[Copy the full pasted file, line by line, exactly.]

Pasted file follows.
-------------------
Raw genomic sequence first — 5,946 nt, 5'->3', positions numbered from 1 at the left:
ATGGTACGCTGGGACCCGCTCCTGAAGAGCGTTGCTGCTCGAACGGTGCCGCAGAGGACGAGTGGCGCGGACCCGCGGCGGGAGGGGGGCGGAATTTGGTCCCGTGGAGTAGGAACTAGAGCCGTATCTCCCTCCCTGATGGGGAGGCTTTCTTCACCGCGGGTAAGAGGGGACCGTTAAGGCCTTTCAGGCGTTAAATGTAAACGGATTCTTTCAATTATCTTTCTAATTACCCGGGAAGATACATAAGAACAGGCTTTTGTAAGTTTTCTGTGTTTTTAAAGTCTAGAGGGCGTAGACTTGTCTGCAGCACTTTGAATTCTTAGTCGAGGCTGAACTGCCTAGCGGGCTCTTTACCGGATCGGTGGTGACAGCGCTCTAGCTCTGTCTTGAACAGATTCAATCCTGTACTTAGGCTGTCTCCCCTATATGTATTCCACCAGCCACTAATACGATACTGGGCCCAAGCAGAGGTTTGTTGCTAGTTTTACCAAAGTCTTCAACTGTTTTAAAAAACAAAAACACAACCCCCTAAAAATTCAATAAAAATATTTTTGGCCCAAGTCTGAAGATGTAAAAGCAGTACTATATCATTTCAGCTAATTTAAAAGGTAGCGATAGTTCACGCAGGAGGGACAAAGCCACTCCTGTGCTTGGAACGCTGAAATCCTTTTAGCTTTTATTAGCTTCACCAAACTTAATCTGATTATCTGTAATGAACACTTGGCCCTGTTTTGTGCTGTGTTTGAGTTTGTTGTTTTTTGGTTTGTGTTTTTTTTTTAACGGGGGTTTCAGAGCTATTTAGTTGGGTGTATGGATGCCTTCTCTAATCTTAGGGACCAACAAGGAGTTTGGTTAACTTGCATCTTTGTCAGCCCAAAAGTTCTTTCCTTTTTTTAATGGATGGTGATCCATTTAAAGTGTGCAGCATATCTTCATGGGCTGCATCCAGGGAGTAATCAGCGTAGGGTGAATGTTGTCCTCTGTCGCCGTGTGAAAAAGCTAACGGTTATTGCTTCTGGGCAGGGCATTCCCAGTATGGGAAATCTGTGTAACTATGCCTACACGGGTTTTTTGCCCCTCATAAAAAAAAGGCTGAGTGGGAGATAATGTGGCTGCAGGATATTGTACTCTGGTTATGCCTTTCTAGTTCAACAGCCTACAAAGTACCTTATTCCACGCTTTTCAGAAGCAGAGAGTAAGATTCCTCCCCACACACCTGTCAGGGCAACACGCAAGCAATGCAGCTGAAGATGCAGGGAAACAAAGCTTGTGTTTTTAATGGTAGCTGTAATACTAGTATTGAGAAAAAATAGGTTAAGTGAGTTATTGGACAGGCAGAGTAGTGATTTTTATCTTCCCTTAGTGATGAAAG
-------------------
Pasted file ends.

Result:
Raw genomic sequence first — 5,946 nt, 5'->3', positions numbered from 1 at the left:
ATGGTACGCTGGGACCCGCTCCTGAAGAGCGTTGCTGCTCGAACGGTGCCGCAGAGGACGAGTGGCGCGGACCCGCGGCGGGAGGGGGGCGGAATTTGGTCCCGTGGAGTAGGAACTAGAGCCGTATCTCCCTCCCTGATGGGGAGGCTTTCTTCACCGCGGGTAAGAGGGGACCGTTAAGGCCTTTCAGGCGTTAAATGTAAACGGATTCTTTCAATTATCTTTCTAATTACCCGGGAAGATACATAAGAACAGGCTTTTGTAAGTTTTCTGTGTTTTTAAAGTCTAGAGGGCGTAGACTTGTCTGCAGCACTTTGAATTCTTAGTCGAGGCTGAACTGCCTAGCGGGCTCTTTACCGGATCGGTGGTGACAGCGCTCTAGCTCTGTCTTGAACAGATTCAATCCTGTACTTAGGCTGTCTCCCCTATATGTATTCCACCAGCCACTAATACGATACTGGGCCCAAGCAGAGGTTTGTTGCTAGTTTTACCAAAGTCTTCAACTGTTTTAAAAAACAAAAACACAACCCCCTAAAAATTCAATAAAAATATTTTTGGCCCAAGTCTGAAGATGTAAAAGCAGTACTATATCATTTCAGCTAATTTAAAAGGTAGCGATAGTTCACGCAGGAGGGACAAAGCCACTCCTGTGCTTGGAACGCTGAAATCCTTTTAGCTTTTATTAGCTTCACCAAACTTAATCTGATTATCTGTAATGAACACTTGGCCCTGTTTTGTGCTGTGTTTGAGTTTGTTGTTTTTTGGTTTGTGTTTTTTTTTTAACGGGGGTTTCAGAGCTATTTAGTTGGGTGTATGGATGCCTTCTCTAATCTTAGGGACCAACAAGGAGTTTGGTTAACTTGCATCTTTGTCAGCCCAAAAGTTCTTTCCTTTTTTTAATGGATGGTGATCCATTTAAAGTGTGCAGCATATCTTCATGGGCTGCATCCAGGGAGTAATCAGCGTAGGGTGAATGTTGTCCTCTGTCGCCGTGTGAAAAAGCTAACGGTTATTGCTTCTGGGCAGGGCATTCCCAGTATGGGAAATCTGTGTAACTATGCCTACACGGGTTTTTTGCCCCTCATAAAAAAAAGGCTGAGTGGGAGATAATGTGGCTGCAGGATATTGTACTCTGGTTATGCCTTTCTAGTTCAACAGCCTACAAAGTACCTTATTCCACGCTTTTCAGAAGCAGAGAGTAAGATTCCTCCCCACACACCTGTCAGGGCAACACGCAAGCAATGCAGCTGAAGATGCAGGGAAACAAAGCTTGTGTTTTTAATGGTAGCTGTAATACTAGTATTGAGAAAAAATAGGTTAAGTGAGTTATTGGACAGGCAGAGTAGTGATTTTTATCTTCCCTTAGTGATGAAAG